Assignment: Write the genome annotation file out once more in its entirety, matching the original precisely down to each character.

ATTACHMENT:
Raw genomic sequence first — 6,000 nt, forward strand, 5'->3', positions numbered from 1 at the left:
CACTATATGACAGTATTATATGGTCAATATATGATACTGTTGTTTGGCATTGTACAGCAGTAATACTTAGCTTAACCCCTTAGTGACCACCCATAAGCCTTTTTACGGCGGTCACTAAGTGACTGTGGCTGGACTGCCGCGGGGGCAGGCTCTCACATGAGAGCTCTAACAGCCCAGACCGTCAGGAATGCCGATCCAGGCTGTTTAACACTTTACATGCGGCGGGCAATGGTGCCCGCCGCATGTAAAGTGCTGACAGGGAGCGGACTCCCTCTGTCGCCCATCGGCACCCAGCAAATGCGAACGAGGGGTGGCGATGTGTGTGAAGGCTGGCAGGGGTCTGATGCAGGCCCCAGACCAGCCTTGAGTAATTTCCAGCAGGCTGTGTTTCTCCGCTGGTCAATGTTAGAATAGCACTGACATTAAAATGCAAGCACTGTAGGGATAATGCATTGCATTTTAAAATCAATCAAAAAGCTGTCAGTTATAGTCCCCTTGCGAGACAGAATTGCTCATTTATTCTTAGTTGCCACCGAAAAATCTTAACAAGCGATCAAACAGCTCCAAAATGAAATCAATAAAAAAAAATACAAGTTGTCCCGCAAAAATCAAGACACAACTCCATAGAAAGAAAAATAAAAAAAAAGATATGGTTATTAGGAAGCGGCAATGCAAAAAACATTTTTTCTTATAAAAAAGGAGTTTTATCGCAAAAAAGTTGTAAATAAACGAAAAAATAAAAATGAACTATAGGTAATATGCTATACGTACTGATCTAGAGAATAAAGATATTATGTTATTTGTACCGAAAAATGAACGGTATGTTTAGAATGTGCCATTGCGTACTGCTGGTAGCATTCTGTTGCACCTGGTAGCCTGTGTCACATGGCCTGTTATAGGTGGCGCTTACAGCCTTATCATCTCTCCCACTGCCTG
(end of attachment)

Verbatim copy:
Raw genomic sequence first — 6,000 nt, forward strand, 5'->3', positions numbered from 1 at the left:
CACTATATGACAGTATTATATGGTCAATATATGATACTGTTGTTTGGCATTGTACAGCAGTAATACTTAGCTTAACCCCTTAGTGACCACCCATAAGCCTTTTTACGGCGGTCACTAAGTGACTGTGGCTGGACTGCCGCGGGGGCAGGCTCTCACATGAGAGCTCTAACAGCCCAGACCGTCAGGAATGCCGATCCAGGCTGTTTAACACTTTACATGCGGCGGGCAATGGTGCCCGCCGCATGTAAAGTGCTGACAGGGAGCGGACTCCCTCTGTCGCCCATCGGCACCCAGCAAATGCGAACGAGGGGTGGCGATGTGTGTGAAGGCTGGCAGGGGTCTGATGCAGGCCCCAGACCAGCCTTGAGTAATTTCCAGCAGGCTGTGTTTCTCCGCTGGTCAATGTTAGAATAGCACTGACATTAAAATGCAAGCACTGTAGGGATAATGCATTGCATTTTAAAATCAATCAAAAAGCTGTCAGTTATAGTCCCCTTGCGAGACAGAATTGCTCATTTATTCTTAGTTGCCACCGAAAAATCTTAACAAGCGATCAAACAGCTCCAAAATGAAATCAATAAAAAAAAATACAAGTTGTCCCGCAAAAATCAAGACACAACTCCATAGAAAGAAAAATAAAAAAAAAGATATGGTTATTAGGAAGCGGCAATGCAAAAAACATTTTTTCTTATAAAAAAGGAGTTTTATCGCAAAAAAGTTGTAAATAAACGAAAAAATAAAAATGAACTATAGGTAATATGCTATACGTACTGATCTAGAGAATAAAGATATTATGTTATTTGTACCGAAAAATGAACGGTATGTTTAGAATGTGCCATTGCGTACTGCTGGTAGCATTCTGTTGCACCTGGTAGCCTGTGTCACATGGCCTGTTATAGGTGGCGCTTACAGCCTTATCATCTCTCCCACTGCCTG